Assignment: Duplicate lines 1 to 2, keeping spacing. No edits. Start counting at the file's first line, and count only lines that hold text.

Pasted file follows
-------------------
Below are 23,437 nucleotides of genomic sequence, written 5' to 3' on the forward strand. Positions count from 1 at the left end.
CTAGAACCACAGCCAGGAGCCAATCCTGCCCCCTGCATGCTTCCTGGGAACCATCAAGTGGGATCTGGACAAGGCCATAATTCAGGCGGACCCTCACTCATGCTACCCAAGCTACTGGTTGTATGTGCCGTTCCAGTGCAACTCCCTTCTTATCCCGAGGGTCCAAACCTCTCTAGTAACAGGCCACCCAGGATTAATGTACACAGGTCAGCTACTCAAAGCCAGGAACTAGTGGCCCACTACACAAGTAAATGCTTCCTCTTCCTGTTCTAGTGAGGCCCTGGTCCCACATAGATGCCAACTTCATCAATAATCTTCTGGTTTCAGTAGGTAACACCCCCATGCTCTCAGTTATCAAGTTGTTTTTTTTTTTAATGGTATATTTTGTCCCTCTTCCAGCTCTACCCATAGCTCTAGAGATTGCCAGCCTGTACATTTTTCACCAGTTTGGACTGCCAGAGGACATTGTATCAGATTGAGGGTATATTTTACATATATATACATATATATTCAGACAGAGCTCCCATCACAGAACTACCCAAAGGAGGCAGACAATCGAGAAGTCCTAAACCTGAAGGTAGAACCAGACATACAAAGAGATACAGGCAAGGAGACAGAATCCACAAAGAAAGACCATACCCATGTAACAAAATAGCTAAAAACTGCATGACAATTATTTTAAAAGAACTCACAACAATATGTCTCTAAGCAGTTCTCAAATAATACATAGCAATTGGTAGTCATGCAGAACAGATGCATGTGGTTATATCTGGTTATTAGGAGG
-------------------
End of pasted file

Below are 23,437 nucleotides of genomic sequence, written 5' to 3' on the forward strand. Positions count from 1 at the left end.
CTAGAACCACAGCCAGGAGCCAATCCTGCCCCCTGCATGCTTCCTGGGAACCATCAAGTGGGATCTGGACAAGGCCATAATTCAGGCGGACCCTCACTCATGCTACCCAAGCTACTGGTTGTATGTGCCGTTCCAGTGCAACTCCCTTCTTATCCCGAGGGTCCAAACCTCTCTAGTAACAGGCCACCCAGGATTAATGTACACAGGTCAGCTACTCAAAGCCAGGAACTAGTGGCCCACTACACAAGTAAATGCTTCCTCTTCCTGTTCTAGTGAGGCCCTGGTCCCACATAGATGCCAACTTCATCAATAATCTTCTGGTTTCAGTAGGTAACACCCCCATGCTCTCAGTTATCAAGTTGTTTTTTTTTTTAATGGTATATTTTGTCCCTCTTCCAGCTCTACCCATAGCTCTAGAGATTGCCAGCCTGTACATTTTTCACCAGTTTGGACTGCCAGAGGACATTGTATCAGATTGAGGGTATATTTTACATATATATACATATATATTCAGACAGAGCTCCCATCACAGAACTACCCAAAGGAGGCAGACAATCGAGAAGTCCTAAACCTGAAGGTAGAACCAGACATACAAAGAGATACAGGCAAGGAGACAGAATCCACAAAGAAAGACCATACCCATGTAACAAAATAGCTAAAAACTGCATGACAATTATTTTAAAAGAACTCACAACAATATGTCTCTAAGCAGTTCTCAAATAATACATAGCAATTGGTAGTCATGCAGAACAGATGCATGTGGTTATATCTGGTTATTAGGAGG